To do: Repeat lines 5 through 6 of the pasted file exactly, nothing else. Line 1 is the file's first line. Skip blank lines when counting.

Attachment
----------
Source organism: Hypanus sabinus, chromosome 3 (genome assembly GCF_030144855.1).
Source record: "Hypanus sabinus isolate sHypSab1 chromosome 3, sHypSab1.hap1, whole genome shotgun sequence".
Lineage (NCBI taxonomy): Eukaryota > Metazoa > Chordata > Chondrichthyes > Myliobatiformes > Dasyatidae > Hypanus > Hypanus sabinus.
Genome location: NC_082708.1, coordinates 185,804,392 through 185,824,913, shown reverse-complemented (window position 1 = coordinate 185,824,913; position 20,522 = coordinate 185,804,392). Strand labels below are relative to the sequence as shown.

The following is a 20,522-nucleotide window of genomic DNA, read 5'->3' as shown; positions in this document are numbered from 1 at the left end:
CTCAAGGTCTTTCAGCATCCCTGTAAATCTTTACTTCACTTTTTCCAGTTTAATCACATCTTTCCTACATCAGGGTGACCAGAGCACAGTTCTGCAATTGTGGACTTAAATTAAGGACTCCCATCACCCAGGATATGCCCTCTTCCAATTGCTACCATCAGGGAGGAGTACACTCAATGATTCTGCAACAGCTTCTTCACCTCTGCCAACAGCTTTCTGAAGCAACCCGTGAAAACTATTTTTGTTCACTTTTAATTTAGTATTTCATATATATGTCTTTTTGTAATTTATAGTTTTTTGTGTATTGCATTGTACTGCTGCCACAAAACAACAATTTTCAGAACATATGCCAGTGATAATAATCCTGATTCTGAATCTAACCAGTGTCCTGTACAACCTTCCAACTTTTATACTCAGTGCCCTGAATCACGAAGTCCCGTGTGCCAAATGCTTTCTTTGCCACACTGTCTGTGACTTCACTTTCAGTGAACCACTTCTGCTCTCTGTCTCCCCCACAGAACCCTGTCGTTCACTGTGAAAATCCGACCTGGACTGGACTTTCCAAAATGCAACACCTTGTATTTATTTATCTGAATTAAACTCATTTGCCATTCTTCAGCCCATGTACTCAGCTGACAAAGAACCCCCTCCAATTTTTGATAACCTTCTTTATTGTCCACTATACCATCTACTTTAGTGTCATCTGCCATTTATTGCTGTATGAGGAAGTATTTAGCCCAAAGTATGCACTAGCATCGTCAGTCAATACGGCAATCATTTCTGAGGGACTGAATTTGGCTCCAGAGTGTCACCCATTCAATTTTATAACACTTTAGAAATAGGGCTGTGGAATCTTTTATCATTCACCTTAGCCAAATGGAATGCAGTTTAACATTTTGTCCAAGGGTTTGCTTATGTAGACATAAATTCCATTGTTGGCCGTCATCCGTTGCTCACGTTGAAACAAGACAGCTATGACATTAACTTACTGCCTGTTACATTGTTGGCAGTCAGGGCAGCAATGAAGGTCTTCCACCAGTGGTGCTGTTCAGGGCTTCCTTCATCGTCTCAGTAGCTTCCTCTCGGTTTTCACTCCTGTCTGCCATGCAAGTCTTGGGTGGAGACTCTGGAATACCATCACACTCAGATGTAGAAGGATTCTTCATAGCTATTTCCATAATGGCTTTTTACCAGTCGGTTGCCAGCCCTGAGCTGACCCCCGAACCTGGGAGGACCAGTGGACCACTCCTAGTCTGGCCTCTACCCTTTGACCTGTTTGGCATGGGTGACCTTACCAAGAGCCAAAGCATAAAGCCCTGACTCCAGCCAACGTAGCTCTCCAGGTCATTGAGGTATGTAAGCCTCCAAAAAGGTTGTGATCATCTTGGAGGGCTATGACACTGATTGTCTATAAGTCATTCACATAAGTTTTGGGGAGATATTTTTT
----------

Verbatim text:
The following is a 20,522-nucleotide window of genomic DNA, read 5'->3' as shown; positions in this document are numbered from 1 at the left end:
CTCAAGGTCTTTCAGCATCCCTGTAAATCTTTACTTCACTTTTTCCAGTTTAATCACATCTTTCCTACATCAGGGTGACCAGAGCACAGTTCTGCAATTGTGGACTTAAATTAAGGACTCCCATCACCCAGGATATGCCCTCTTCCAATTGCTACCATCAGGGAGGAGTACACTCAATGATTCTGCAACAGCTTCTTCACCTCTGCCAACAGCTTTCTGAAGCAACCCGTGAAAACTATTTTTGTTCACTTTTAATTTAGTATTTCATATATATGTCTTTTTGTAATTTATAGTTTTTTGTGTATTGCATTGTACTGCTGCCACAAAACAACAATTTTCAGAACATATGCCAGTGATAATAATCCTGATTCTGAATCTAACCAGTGTCCTGTACAACCTTCCAACTTTTATACTCAGTGCCCTGAATCACGAAGTCCCGTGTGCCAAATGCTTTCTTTGCCACACTGTCTGTGACTTCACTTTCAGTGAACCACTTCTGCTCTCTGTCTCCCCCACAGAACCCTGTCGTTCACTGTGAAAATCCGACCTGGACTGGACTTTCCAAAATGCAACACCTTGTATTTATTTATCTGAATTAAACTCATTTGCCATTCTTCAGCCCATGTACTCAGCTGACAAAGAACCCCCTCCAATTTTTGATAACCTTCTTTATTGTCCACTATACCATCTACTTTAGTGTCATCTGCCATTTATTGCTGTATGAGGAAGTATTTAGCCCAAAGTATGCACTAGCATCGTCAGTCAATACGGCAATCATTTCTGAGGGACTGAATTTGGCTCCAGAGTGTCACCCATTCAATTTTATAACACTTTAGAAATAGGGCTGTGGAATCTTTTATCATTCACCTTAGCCAAATGGAATGCAGTTTAACATTTTGTCCAAGGGTTTGCTTATGTAGACATAAATTCCATTGTTGGCCGTCATCCGTTGCTCACGTTGAAACAAGACAGCTATGACATTAACTTACTGCCTGTTACATTGTTGGCAGTCAGGGCAGCAATGAAGGTCTTCCACCAGTGGTGCTGTTCAGGGCTTCCTTCATCGTCTCAGTAGCTTCCTCTCGGTTTTCACTCCTGTCTGCCATGCAAGTCTTGGGTGGAGACTCTGGAATACCATCACACTCAGATGTAGAAGGATTCTTCATAGCTATTTCCATAATGGCTTTTTACCAGTCGGTTGCCAGCCCTGAGCTGACCCCCGAACCTGGGAGGACCAGTGGACCACTCCTAGTCTGGCCTCTACCCTTTGACCTGTTTGGCATGGGTGACCTTACCAAGAGCCAAAGCATAAAGCCCTGACTCCAGCCAACGTAGCTCTCCAGGTCATTGAGGTATGTAAGCCTCCAAAAAGGTTGTGATCATCTTGGAGGGCTATGACACTGATTGTCTATAAGTCATTCACATAAGTTTTGGGGAGATATTTTTT